Many Kenyans have been walking with smiles on their faces since the President assented to the Banking (Amendment) Bill. In layman’s language, this Bill will do three major things for the public.
One, it has introduced an element of consumer protection in law that has been long overdue in this country. It is now illegal for banks and financial institutions to lend any money without reference to this law.
It has been proven, economically and mathematically, that banks will make profits on loans at the current regulatory rate of 14.5 per cent, yet they charge up to 11 per cent more than this rate. This greedy difference is what this law seeks to regulate.
Two, the law will force a highly exploitative financial market to rethink its monster business models, in which the biggest single source of income is interest rates.
This sector has been given many lives by the government, but has refused to reform. Whereas the banking sector claims the law may cause financial exclusion, it deliberately fails to mention that a sector they claim to include – small and medium enterprises – is the most exploited by the so called "variable" financial products.
Money reserved for the Women Enterprise Fund and the Youth Fund was meant to anchor micro, small and medium enterprises.
Three, the government is admitting, in not so many words, that the Central Bank of Kenya and the National Treasury have refused, failed or been unable to cushion the public from blatant financial exploitation by banks, which have continued to make abnormal profits since the sector was liberalised in the 90s.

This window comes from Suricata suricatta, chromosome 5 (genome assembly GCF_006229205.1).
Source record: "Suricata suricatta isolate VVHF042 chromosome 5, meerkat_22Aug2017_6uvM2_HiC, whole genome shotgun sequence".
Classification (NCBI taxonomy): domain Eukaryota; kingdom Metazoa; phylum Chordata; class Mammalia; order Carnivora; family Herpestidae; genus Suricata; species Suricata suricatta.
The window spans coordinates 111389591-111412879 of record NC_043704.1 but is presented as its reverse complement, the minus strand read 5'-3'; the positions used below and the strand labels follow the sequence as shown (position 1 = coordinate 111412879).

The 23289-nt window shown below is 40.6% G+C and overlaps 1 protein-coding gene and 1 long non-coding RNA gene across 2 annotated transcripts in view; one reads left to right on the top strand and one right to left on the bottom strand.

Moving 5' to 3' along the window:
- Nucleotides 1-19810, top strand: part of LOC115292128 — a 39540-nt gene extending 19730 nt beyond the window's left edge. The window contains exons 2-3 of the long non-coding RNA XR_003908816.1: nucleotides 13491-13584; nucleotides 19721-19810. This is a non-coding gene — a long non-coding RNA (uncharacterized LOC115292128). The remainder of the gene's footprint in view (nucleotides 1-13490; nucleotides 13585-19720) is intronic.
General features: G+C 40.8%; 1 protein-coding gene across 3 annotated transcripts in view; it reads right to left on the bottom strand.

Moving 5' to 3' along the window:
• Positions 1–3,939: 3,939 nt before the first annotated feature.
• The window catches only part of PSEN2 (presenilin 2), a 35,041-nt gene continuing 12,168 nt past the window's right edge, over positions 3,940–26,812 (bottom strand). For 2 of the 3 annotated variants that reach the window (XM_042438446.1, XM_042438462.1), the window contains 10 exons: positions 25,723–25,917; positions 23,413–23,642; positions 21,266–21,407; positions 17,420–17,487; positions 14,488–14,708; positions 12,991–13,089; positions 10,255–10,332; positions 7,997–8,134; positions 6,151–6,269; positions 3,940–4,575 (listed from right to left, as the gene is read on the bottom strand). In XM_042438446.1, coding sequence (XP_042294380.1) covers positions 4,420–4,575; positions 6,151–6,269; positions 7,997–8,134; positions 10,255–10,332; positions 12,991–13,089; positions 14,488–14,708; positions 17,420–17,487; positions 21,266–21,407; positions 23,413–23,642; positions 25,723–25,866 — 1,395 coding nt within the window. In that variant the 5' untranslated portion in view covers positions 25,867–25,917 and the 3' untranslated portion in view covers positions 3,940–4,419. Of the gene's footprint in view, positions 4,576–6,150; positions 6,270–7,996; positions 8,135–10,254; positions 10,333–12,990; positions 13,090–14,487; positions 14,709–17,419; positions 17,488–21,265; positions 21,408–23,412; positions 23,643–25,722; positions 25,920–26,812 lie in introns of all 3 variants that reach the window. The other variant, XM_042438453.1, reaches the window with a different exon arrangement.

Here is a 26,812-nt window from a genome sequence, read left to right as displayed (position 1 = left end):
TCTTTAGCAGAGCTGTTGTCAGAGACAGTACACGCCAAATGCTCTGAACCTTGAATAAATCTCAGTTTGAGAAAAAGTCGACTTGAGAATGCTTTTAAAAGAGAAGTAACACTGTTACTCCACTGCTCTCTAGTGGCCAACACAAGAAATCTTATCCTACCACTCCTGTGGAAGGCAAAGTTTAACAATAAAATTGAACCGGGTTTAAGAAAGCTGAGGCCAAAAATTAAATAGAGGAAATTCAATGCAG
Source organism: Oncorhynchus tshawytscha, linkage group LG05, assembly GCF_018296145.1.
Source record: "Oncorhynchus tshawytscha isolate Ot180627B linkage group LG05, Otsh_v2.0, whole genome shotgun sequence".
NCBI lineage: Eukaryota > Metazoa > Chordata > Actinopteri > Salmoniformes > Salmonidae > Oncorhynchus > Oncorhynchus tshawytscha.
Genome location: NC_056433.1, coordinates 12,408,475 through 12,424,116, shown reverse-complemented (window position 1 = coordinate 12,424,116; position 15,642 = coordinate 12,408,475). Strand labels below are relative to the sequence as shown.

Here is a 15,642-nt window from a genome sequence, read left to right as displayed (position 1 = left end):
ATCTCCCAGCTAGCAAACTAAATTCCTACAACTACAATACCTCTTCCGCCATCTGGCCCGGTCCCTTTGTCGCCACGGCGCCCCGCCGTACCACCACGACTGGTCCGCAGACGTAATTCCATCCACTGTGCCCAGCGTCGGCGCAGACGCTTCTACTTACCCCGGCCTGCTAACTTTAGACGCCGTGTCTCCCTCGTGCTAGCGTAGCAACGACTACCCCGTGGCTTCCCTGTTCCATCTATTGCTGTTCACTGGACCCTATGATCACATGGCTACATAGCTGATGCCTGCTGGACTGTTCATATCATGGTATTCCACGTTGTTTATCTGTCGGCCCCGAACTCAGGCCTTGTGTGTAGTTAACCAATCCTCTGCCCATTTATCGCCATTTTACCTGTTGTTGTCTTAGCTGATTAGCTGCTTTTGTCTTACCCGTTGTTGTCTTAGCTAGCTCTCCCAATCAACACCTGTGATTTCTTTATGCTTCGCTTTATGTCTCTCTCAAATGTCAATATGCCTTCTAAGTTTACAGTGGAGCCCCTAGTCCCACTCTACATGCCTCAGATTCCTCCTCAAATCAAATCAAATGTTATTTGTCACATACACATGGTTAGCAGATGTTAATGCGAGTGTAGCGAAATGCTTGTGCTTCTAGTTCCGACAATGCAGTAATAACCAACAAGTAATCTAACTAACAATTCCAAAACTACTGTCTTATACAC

Most of the banks that have either collapsed or been put under receivership have been riddled with banking scams and insider loans, which they have been unable to bear.
No bank has collapsed due to lending to the so-called "financially marginalised" sector. This in itself points to governance challenges that their regulator, the Central Bank, should have a grip on.
There is a section of the general public that seems to be under the impression that the President signed this Bill because he wants our votes next year. I do not for one second think the President is not looking for votes; there is no other way for him to stay in office.
But in a country where we give votes to an individual because he is from "my community", we might as well give him votes for something useful, like consumer protection.
In any case the National Assembly can pass laws without presidential assent, by a two-thirds majority vote. So it would have taken just a little bit longer, but the Bill would have become law through the parliamentary route.
A sardonic part of the public is also arguing that Members of Parliament passed this law because they were thinking about their own loans, which they need to clear before 2017. The key work here is “thinking”. Since when was that a bad thing?
RIDING ON SME SECTOR
The public should follow suit and let every individual think about him or herself, and how this reform can benefit their personal finances or their contribution to our economy.
The Kenya Bankers Association has attempted to explain its opposition to the Bill by saying it will take us back in democracy. So, who do they propose will protect the public from exploitative democracy? I don’t get this part
The first responsibility of the government in a democracy is the public, not any industry. The beauty of this law is that it cannot be changed without public participation. The sector needs to realise, in that same vein of democracy, that the days of closed-door negotiations between the sector, the Central Bank and the Treasury are long gone.
Those sustainable ways of reducing interest rates the banks referred to are unknown to the public.
It is also interesting to note that after the law was passed, the banking sector took a good beating at the Securities Exchange, with mainly foreign outflows in the stock market. Does that mean foreign investors in the financial markets were riding on the SME sector, given that the bank that lost the most is also reputed to support this sector predominantly?
All the players in the financial sector take the public for granted; none of them had any research or data that supports any of the claims they used to oppose the Bill, including inefficiencies in the credit market and credit rationing.
They just assume that because they said so, the public believe it to be true.